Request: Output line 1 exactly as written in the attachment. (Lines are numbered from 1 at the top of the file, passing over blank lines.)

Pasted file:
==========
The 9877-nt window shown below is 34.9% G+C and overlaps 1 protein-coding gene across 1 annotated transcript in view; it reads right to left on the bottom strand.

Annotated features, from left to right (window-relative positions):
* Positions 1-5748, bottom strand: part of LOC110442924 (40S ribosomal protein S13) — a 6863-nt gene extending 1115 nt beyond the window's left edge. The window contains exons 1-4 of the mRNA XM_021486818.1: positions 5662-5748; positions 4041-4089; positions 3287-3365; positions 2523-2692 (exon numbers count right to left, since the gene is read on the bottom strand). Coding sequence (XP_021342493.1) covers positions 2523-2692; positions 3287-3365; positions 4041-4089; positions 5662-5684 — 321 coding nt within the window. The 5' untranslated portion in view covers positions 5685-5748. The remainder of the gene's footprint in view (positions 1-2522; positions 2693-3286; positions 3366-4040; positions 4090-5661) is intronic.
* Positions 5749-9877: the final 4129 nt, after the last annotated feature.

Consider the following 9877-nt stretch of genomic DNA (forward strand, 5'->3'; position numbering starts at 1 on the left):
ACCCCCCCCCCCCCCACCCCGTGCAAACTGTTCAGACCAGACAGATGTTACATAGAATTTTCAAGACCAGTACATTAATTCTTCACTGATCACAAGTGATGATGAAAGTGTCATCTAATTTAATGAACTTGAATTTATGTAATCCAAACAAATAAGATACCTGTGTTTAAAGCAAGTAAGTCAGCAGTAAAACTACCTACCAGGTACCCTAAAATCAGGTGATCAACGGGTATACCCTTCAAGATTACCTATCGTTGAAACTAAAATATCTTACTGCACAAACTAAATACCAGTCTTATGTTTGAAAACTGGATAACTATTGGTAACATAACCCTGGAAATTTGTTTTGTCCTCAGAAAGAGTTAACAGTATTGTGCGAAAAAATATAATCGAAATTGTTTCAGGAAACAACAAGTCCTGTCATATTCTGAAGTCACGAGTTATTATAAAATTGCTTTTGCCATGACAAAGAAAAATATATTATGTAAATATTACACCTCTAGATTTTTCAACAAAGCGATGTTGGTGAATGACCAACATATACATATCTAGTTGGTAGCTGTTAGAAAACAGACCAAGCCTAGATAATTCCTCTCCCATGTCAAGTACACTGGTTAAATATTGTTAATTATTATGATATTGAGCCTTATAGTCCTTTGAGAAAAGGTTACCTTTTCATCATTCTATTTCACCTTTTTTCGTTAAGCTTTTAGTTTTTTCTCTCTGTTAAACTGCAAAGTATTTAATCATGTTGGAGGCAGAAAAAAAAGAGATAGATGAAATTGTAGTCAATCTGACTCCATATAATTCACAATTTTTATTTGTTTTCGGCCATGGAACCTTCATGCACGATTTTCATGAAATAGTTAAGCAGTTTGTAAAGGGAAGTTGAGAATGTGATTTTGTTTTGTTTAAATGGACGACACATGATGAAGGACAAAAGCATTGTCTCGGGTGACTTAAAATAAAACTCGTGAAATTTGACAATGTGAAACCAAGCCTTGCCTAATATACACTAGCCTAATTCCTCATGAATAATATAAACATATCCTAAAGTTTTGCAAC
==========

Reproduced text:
The 9877-nt window shown below is 34.9% G+C and overlaps 1 protein-coding gene across 1 annotated transcript in view; it reads right to left on the bottom strand.